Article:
Call for improved mining policies

December 2, 2021

LIVINGSTONE MARUFU

 

Fidelity Printers and Refiners (FPR) is lobbying the government to come up with improved mining  policies and incentives to ensure that the 100 tonnes target is met by 2023 acting general manager Peter Magaramombe (pictured) has said.

The call comes amid revelation some small scale miners were now shying away from the country’s sole buyer and marketer of gold, Fidelity.

It is understood the miners were preferring parallel market gold buyers  to avoid taxation issues.

They said if they deliver to Fidelity, ZIMRA  would access their information.

“Achievement of the 100 tonnes target by 2023 is feasible though it involves multi-stakeholders.

“Fidelity is lobbying the government for the policies that promote investments into the gold mining sector, come up with loan facilities to capacitate existing and new gold mining ventures, retain the favourable currently obtaining incentive regime and eliminate delays in payment of producers,” Magaramombe said.

The small scale miners who account for over 60% of the country’s gold deliveries are not in agreement with the fire assay price of 95.5% of the London Bullion Marketing Association ruling price payable within 24 hours in cash and are subject to a 1% royalty deduction.

With this stumbling block in the way of FPR, the sole buyer, would want the government to relax its stringent rules to collect as much gold as it can to meet the target.

FPR has  also put in place a number of interventions to effectively play its role towards achieving the target which include plans to increase gold buying centres in all active regions  and  finalising the mechanism that will result in purchasing five grammes and below from the artisanal  and small scale miners.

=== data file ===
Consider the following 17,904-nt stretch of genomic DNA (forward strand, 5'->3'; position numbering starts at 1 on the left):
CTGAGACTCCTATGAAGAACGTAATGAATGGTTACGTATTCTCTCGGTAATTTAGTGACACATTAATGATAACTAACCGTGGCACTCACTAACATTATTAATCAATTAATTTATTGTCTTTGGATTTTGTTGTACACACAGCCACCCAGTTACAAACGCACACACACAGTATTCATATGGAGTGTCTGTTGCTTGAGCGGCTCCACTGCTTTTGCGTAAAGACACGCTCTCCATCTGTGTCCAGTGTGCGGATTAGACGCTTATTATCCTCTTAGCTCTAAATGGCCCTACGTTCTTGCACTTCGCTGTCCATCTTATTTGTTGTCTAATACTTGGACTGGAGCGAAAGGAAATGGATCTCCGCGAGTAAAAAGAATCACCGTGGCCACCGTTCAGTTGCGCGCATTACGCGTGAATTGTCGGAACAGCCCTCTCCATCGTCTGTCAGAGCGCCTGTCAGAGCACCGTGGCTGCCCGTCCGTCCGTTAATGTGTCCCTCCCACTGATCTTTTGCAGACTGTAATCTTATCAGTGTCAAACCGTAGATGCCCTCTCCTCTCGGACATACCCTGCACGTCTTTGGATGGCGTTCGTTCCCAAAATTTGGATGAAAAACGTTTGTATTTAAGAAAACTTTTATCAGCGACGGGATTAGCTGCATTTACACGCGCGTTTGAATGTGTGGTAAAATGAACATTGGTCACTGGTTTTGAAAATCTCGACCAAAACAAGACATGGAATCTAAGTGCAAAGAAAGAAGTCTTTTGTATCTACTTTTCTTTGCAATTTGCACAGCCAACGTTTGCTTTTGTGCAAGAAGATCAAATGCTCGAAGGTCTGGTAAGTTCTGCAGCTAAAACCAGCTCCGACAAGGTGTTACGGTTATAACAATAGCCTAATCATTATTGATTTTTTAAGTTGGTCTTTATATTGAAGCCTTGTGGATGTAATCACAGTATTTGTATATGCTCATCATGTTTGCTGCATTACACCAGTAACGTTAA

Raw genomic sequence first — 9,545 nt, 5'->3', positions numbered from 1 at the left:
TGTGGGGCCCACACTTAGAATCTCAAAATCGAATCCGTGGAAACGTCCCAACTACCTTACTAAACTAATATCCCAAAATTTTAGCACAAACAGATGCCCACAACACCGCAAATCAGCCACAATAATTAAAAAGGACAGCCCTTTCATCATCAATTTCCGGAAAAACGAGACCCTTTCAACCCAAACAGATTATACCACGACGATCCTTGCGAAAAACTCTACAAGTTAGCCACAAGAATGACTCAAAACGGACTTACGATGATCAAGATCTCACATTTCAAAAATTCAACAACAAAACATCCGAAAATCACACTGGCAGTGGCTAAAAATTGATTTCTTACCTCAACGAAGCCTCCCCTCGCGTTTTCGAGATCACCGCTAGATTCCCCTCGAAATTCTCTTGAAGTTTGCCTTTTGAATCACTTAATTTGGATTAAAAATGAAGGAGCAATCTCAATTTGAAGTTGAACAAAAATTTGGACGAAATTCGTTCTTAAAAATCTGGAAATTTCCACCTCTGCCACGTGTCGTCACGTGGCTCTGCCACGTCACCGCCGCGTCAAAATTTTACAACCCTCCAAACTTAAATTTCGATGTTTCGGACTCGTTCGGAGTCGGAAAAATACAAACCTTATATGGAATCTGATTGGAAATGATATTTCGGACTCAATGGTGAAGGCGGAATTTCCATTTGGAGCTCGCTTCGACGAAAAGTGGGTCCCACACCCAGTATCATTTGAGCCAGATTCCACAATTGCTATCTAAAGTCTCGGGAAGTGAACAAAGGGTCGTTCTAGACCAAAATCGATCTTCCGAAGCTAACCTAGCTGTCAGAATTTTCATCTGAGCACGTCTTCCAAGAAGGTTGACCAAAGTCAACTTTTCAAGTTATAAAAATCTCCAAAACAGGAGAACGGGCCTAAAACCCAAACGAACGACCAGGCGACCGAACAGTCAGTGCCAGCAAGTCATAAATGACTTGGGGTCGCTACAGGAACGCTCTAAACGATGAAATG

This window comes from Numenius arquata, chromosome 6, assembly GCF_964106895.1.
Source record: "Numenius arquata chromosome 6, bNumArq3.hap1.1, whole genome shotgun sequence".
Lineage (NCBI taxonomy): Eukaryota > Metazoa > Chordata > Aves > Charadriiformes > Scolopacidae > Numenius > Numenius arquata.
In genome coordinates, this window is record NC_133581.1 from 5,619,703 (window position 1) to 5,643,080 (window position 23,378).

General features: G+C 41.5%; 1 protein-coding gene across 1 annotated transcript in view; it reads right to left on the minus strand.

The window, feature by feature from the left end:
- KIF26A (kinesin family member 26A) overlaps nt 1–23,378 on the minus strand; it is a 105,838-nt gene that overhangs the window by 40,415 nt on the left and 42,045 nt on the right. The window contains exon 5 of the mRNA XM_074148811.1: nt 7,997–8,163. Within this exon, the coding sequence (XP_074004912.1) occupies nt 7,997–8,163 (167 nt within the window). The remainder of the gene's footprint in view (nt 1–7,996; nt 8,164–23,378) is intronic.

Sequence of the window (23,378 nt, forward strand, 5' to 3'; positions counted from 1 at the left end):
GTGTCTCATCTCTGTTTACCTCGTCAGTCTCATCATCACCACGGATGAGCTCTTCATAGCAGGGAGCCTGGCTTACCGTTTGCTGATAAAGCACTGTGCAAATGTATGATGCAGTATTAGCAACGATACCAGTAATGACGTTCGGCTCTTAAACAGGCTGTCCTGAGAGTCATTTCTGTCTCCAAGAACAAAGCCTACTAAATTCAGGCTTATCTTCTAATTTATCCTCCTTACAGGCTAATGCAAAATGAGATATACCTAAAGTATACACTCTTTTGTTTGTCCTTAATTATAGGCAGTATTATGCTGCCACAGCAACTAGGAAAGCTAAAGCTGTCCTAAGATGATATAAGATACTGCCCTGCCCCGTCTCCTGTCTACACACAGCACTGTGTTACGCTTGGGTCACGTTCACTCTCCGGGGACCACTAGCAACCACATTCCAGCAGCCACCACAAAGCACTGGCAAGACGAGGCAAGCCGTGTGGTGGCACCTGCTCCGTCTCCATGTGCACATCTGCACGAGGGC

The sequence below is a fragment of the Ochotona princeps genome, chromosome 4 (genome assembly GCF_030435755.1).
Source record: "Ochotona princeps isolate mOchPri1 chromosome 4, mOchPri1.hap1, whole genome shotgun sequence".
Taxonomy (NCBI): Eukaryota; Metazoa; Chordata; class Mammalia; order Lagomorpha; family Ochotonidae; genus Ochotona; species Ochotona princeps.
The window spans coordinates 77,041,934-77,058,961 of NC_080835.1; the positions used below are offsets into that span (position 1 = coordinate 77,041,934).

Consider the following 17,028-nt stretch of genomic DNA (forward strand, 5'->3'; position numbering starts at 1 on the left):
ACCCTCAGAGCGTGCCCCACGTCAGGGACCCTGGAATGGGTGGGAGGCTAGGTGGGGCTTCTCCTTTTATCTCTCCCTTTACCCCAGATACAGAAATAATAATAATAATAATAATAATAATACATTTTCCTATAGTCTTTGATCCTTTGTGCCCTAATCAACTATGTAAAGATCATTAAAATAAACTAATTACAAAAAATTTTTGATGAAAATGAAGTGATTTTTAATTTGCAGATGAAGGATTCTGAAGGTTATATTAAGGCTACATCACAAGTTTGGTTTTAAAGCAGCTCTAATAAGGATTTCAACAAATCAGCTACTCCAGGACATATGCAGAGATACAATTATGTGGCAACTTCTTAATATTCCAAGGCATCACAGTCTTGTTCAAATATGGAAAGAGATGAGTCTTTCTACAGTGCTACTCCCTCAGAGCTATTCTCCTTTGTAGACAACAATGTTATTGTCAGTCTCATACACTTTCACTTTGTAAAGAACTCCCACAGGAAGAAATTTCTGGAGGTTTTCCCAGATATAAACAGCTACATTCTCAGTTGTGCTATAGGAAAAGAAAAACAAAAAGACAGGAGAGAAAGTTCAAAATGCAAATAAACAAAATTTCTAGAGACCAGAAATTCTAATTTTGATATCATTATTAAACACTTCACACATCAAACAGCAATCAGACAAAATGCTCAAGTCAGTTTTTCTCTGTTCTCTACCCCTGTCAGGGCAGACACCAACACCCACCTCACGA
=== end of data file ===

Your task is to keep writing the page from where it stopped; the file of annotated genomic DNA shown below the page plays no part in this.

The implementation of the initiatives is set for 2022.

Outside of the Msasa Head Office, FGR currently has 11 gold buying centres strategically located to buy gold produced in those regions such as Kadoma, Kwekwe, Chinhoyi, Bindura, Masvingo, Mutare, Zvishavane, Gweru, Bulawayo, Filabusi and Gwanda.

Fidelity has already identified other areas where gold buying centres will be established in the coming year to enhance accessibility and convenience to artisanal and small-scale mining groups.

It is planning to open its buying centres seven days a week to enhance convenience and reduce potential leakages upon relaxation of Covid – 19 restrictions and in the meantime, Fidelity shall continue to use its agents to mobilise gold from areas where it does not have its presence.

Magaramombe said there are no delays in payments which were previously experienced as a result of excessive scrutiny by foreign banks whenever Fidelity was suspected to be dealing with red flagged institutions or individuals.

Gold deliveries declined by 16% and 43% respectively in the year 2019 and 2020 with 27.6tonnes and 19.05 tonnes, as compared to 33.2 tonnes in the year 2018.

At the current rate of gold deliveries of around three tonnes per month, a total of approximately 28 tonnes are projected by December 31 2021.

Since June the gold miners are averaging three tonnes per month from just above 1.6 tonnes during the first half of the year.

In June 2021, the half year gold output was 9.948 tonnes but the output surged over 12 tonnes within four months to 22.024 tonnes due to 5% incentives and timeous payments.

“The decline of gold receipts from artisanal and small-scale miners registered in the first quarter of 2021 has been turned around owing to the obtaining incentive regime.

“The upward price review (100% USD cash to small scale miners) and reduction of royalty to 1% for small scale miners and artisanal miners have played a major role in boosting gold deliveries from the two groups,” Magaramombe said.

 

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